A mutual fund is a basket of stocks or other financial securities that you can buy shares in. When you sell mutual fund shares, you are required to pay taxes based on the increase in share price from the time you bought the shares to the time you sold them. This can be a bit difficult to figure out if you bought different shares at different times. Fortunately, there are methods that can help you tackle this task.
Your cost basis is the price you initially paid for your mutual fund shares. You will be required to pay taxes on the difference between your cost basis and sales price. If you purchased all of your mutual fund shares at one time, determining your cost basis will be very simple. You need only check your mutual fund statement to find your initial purchase price.
If you bought your shares over a period of time instead of one single purchase, you have a couple of accounting options. If you use a first in, first out method, you make the assumption that the oldest shares are sold first. You can also average the cost of your shares in order to find your cost basis. Each method can be complicated and have different tax consequences, so you may need to check with your accountant in order to find which method is most beneficial for your particular situation.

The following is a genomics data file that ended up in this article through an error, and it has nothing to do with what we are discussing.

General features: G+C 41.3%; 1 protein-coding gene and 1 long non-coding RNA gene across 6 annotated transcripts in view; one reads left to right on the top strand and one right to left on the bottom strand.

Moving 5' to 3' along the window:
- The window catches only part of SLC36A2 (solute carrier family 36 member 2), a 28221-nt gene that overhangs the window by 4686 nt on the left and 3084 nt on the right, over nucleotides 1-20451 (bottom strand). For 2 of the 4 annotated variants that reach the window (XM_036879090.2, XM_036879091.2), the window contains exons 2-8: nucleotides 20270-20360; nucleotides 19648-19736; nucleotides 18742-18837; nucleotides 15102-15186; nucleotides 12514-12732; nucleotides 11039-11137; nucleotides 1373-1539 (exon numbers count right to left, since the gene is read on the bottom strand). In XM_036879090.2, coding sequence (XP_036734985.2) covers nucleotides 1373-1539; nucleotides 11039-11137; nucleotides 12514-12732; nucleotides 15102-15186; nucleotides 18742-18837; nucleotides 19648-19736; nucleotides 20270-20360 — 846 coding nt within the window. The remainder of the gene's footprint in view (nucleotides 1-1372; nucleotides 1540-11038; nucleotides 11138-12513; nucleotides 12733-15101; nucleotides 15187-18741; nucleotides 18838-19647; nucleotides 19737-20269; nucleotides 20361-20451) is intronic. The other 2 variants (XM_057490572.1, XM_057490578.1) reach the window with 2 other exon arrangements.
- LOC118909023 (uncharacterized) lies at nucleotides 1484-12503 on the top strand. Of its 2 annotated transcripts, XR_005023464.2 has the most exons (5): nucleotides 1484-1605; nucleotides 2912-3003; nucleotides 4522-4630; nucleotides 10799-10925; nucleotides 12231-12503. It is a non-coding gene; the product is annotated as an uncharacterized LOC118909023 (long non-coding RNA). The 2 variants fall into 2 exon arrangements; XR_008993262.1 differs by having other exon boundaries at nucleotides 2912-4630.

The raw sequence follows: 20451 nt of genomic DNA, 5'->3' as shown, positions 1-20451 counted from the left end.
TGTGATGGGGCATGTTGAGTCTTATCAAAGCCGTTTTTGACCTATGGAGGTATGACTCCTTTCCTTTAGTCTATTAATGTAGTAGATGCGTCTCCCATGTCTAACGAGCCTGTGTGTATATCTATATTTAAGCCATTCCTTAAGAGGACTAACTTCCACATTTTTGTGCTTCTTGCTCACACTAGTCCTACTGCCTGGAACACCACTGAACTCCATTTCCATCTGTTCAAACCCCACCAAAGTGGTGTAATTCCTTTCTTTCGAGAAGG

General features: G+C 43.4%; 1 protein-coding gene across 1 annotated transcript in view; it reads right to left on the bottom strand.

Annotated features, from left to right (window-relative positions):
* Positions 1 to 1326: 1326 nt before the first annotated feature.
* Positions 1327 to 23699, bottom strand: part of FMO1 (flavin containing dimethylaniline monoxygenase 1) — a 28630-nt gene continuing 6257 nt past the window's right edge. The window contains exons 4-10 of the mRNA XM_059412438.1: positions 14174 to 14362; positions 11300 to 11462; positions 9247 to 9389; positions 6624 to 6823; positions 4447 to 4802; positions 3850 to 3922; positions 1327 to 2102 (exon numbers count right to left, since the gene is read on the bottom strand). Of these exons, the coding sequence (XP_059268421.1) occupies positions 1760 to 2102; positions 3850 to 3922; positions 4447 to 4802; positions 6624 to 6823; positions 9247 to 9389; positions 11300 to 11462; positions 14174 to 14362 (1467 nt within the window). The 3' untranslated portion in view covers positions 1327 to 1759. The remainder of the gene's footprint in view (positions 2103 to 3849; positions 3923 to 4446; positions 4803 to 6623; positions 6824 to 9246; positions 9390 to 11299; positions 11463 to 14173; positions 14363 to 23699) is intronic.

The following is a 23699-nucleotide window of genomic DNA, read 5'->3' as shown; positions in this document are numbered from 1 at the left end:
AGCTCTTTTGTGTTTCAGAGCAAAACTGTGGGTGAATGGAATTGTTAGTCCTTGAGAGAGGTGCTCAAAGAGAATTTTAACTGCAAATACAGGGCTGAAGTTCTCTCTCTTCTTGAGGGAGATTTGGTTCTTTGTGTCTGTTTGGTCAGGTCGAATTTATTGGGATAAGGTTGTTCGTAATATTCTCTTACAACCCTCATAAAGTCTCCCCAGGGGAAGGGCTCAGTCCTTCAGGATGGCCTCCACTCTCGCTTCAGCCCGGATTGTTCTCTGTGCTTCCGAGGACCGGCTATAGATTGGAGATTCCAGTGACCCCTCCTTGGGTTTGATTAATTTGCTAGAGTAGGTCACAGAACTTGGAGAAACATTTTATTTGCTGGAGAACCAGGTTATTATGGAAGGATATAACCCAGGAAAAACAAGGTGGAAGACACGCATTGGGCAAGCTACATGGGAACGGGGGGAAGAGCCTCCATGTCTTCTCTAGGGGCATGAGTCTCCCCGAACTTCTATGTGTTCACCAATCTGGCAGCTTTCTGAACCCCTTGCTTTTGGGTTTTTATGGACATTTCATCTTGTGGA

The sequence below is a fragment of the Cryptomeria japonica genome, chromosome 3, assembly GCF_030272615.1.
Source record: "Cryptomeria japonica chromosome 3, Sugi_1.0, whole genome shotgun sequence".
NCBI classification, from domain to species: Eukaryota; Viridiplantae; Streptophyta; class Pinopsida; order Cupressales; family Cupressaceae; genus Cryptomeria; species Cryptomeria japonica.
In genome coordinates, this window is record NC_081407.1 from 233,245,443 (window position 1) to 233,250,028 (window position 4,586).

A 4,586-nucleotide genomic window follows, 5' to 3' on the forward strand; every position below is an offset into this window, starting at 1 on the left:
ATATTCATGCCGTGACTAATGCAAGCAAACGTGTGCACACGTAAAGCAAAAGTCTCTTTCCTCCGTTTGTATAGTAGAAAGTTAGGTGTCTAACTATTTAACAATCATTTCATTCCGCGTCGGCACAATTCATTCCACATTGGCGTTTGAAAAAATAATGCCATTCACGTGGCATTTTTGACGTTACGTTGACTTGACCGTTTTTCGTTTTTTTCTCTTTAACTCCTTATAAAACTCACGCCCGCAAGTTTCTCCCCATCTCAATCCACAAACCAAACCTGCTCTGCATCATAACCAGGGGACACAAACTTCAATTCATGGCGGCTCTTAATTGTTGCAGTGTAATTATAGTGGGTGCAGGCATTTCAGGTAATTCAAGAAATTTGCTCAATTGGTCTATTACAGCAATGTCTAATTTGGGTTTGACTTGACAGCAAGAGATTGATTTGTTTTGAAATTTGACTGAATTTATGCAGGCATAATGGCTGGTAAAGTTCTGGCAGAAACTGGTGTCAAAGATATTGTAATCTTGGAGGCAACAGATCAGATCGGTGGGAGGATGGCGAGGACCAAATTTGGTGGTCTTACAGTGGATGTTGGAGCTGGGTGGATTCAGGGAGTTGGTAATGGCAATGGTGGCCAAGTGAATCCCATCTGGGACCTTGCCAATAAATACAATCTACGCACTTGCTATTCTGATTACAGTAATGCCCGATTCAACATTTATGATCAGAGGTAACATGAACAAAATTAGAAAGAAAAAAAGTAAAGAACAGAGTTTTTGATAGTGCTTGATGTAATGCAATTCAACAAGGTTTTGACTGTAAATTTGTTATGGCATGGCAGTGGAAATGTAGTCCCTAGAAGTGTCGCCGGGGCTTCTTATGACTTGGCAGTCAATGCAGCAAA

One thing to consider when choosing an accounting method for determining your mutual fund's cost basis is the fact that once you choose, you are stuck with that method for that particular fund. If you sell all shares of your fund at once, this should not be an issue, but if you only sell some of your shares, you will be required to use the same cost basis method you previously used when you sell your remaining shares.
When you sell shares of stock, you are required to pay capital gains tax on any gains realized since you bought them. Mutual funds buy and sell stock shares throughout the year, which create capital gains even if you do not sell your personal shares. As a result, you are required to pay taxes based on sales inside the fund each year, in addition to gains you realized when you actually sell your own shares.
Donald Harder has been writing financial-related articles since 2000 when he founded the firm Securities Research Services. He has worked as a speech writer for the U.S. Department of Justice and written white papers and studies for the U.S. Department of Housing and Urban Development. Harder holds a Master of Arts in international affairs from George Washington University.